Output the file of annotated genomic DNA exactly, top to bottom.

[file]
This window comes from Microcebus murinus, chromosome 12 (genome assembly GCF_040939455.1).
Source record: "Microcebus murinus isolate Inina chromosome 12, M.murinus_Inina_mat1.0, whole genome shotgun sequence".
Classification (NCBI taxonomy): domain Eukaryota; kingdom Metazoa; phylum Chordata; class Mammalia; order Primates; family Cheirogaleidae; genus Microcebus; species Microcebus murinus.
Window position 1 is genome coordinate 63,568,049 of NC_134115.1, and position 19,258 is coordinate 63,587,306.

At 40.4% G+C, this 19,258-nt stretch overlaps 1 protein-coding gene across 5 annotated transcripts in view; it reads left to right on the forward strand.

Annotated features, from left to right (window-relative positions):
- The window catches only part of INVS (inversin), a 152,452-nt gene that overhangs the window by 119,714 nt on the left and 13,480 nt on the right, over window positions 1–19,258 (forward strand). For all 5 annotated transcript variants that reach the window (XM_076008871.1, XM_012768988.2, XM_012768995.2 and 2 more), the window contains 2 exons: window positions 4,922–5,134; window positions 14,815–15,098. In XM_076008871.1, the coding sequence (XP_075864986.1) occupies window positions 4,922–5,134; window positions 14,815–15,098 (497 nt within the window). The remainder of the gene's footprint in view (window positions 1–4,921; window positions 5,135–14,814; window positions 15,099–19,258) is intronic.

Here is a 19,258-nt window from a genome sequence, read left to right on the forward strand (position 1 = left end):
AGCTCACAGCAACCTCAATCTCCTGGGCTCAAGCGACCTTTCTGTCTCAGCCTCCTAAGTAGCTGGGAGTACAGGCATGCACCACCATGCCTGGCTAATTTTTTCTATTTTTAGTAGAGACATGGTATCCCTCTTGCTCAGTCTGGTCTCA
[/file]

This window comes from Microcebus murinus, chromosome 12 (genome assembly GCF_040939455.1).
Source record: "Microcebus murinus isolate Inina chromosome 12, M.murinus_Inina_mat1.0, whole genome shotgun sequence".
Classification (NCBI taxonomy): domain Eukaryota; kingdom Metazoa; phylum Chordata; class Mammalia; order Primates; family Cheirogaleidae; genus Microcebus; species Microcebus murinus.
Window position 1 is genome coordinate 63,568,049 of NC_134115.1, and position 19,258 is coordinate 63,587,306.

At 40.4% G+C, this 19,258-nt stretch overlaps 1 protein-coding gene across 5 annotated transcripts in view; it reads left to right on the forward strand.

Annotated features, from left to right (window-relative positions):
- The window catches only part of INVS (inversin), a 152,452-nt gene that overhangs the window by 119,714 nt on the left and 13,480 nt on the right, over window positions 1–19,258 (forward strand). For all 5 annotated transcript variants that reach the window (XM_076008871.1, XM_012768988.2, XM_012768995.2 and 2 more), the window contains 2 exons: window positions 4,922–5,134; window positions 14,815–15,098. In XM_076008871.1, the coding sequence (XP_075864986.1) occupies window positions 4,922–5,134; window positions 14,815–15,098 (497 nt within the window). The remainder of the gene's footprint in view (window positions 1–4,921; window positions 5,135–14,814; window positions 15,099–19,258) is intronic.

Here is a 19,258-nt window from a genome sequence, read left to right on the forward strand (position 1 = left end):
AGCTCACAGCAACCTCAATCTCCTGGGCTCAAGCGACCTTTCTGTCTCAGCCTCCTAAGTAGCTGGGAGTACAGGCATGCACCACCATGCCTGGCTAATTTTTTCTATTTTTAGTAGAGACATGGTATCCCTCTTGCTCAGTCTGGTCTCA